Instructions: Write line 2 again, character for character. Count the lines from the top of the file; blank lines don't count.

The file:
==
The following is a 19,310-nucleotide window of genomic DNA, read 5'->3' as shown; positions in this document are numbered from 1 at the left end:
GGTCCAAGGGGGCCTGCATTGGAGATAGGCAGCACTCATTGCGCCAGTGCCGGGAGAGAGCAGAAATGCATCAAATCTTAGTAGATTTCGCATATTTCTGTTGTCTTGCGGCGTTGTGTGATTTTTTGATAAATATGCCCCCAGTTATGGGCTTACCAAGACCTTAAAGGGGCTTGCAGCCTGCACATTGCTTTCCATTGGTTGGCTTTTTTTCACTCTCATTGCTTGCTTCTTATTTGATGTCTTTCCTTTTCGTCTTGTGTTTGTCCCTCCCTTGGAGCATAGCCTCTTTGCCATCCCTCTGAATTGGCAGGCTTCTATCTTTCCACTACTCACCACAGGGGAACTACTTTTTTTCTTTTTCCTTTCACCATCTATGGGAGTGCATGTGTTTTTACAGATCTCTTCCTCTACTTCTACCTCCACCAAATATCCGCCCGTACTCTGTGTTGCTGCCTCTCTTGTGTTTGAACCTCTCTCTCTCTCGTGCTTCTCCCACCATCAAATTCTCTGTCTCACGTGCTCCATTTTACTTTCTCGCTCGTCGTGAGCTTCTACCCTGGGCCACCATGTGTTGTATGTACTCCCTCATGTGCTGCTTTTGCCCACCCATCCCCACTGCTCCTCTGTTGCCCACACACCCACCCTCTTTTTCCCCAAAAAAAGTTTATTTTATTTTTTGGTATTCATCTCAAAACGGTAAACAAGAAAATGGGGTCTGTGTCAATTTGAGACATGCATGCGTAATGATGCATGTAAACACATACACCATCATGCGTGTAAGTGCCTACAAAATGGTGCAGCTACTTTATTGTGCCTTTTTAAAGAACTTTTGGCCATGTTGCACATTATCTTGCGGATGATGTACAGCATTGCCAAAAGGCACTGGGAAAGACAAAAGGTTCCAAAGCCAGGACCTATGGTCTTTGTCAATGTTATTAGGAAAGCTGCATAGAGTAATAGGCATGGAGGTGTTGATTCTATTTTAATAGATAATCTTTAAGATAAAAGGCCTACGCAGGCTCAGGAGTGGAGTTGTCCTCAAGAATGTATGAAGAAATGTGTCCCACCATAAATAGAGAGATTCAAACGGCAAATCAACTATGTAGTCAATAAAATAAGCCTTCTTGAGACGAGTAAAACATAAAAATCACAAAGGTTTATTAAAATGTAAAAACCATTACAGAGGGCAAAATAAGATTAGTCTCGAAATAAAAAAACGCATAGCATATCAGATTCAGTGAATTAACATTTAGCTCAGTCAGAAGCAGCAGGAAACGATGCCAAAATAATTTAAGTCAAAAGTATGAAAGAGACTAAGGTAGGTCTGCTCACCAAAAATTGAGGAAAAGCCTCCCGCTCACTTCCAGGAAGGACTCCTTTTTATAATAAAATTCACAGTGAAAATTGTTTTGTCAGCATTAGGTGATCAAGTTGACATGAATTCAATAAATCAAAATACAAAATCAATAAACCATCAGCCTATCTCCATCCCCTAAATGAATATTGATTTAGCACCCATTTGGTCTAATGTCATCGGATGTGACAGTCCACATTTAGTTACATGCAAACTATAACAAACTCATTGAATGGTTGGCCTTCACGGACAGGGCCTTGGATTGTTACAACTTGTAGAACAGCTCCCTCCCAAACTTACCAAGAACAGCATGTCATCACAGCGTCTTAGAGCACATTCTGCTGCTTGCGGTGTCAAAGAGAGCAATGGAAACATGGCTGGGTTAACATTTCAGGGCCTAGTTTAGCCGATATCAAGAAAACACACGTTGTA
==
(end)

GGTCCAAGGGGGCCTGCATTGGAGATAGGCAGCACTCATTGCGCCAGTGCCGGGAGAGAGCAGAAATGCATCAAATCTTAGTAGATTTCGCATATTTCTGTTGTCTTGCGGCGTTGTGTGATTTTTTGATAAATATGCCCCCAGTTATGGGCTTACCAAGACCTTAAAGGGGCTTGCAGCCTGCACATTGCTTTCCATTGGTTGGCTTTTTTTCACTCTCATTGCTTGCTTCTTATTTGATGTCTTTCCTTTTCGTCTTGTGTTTGTCCCTCCCTTGGAGCATAGCCTCTTTGCCATCCCTCTGAATTGGCAGGCTTCTATCTTTCCACTACTCACCACAGGGGAACTACTTTTTTTCTTTTTCCTTTCACCATCTATGGGAGTGCATGTGTTTTTACAGATCTCTTCCTCTACTTCTACCTCCACCAAATATCCGCCCGTACTCTGTGTTGCTGCCTCTCTTGTGTTTGAACCTCTCTCTCTCTCGTGCTTCTCCCACCATCAAATTCTCTGTCTCACGTGCTCCATTTTACTTTCTCGCTCGTCGTGAGCTTCTACCCTGGGCCACCATGTGTTGTATGTACTCCCTCATGTGCTGCTTTTGCCCACCCATCCCCACTGCTCCTCTGTTGCCCACACACCCACCCTCTTTTTCCCCAAAAAAAGTTTATTTTATTTTTTGGTATTCATCTCAAAACGGTAAACAAGAAAATGGGGTCTGTGTCAATTTGAGACATGCATGCGTAATGATGCATGTAAACACATACACCATCATGCGTGTAAGTGCCTACAAAATGGTGCAGCTACTTTATTGTGCCTTTTTAAAGAACTTTTGGCCATGTTGCACATTATCTTGCGGATGATGTACAGCATTGCCAAAAGGCACTGGGAAAGACAAAAGGTTCCAAAGCCAGGACCTATGGTCTTTGTCAATGTTATTAGGAAAGCTGCATAGAGTAATAGGCATGGAGGTGTTGATTCTATTTTAATAGATAATCTTTAAGATAAAAGGCCTACGCAGGCTCAGGAGTGGAGTTGTCCTCAAGAATGTATGAAGAAATGTGTCCCACCATAAATAGAGAGATTCAAACGGCAAATCAACTATGTAGTCAATAAAATAAGCCTTCTTGAGACGAGTAAAACATAAAAATCACAAAGGTTTATTAAAATGTAAAAACCATTACAGAGGGCAAAATAAGATTAGTCTCGAAATAAAAAAACGCATAGCATATCAGATTCAGTGAATTAACATTTAGCTCAGTCAGAAGCAGCAGGAAACGATGCCAAAATAATTTAAGTCAAAAGTATGAAAGAGACTAAGGTAGGTCTGCTCACCAAAAATTGAGGAAAAGCCTCCCGCTCACTTCCAGGAAGGACTCCTTTTTATAATAAAATTCACAGTGAAAATTGTTTTGTCAGCATTAGGTGATCAAGTTGACATGAATTCAATAAATCAAAATACAAAATCAATAAACCATCAGCCTATCTCCATCCCCTAAATGAATATTGATTTAGCACCCATTTGGTCTAATGTCATCGGATGTGACAGTCCACATTTAGTTACATGCAAACTATAACAAACTCATTGAATGGTTGGCCTTCACGGACAGGGCCTTGGATTGTTACAACTTGTAGAACAGCTCCCTCCCAAACTTACCAAGAACAGCATGTCATCACAGCGTCTTAGAGCACATTCTGCTGCTTGCGGTGTCAAAGAGAGCAATGGAAACATGGCTGGGTTAACATTTCAGGGCCTAGTTTAGCCGATATCAAGAAAACACACGTTGTA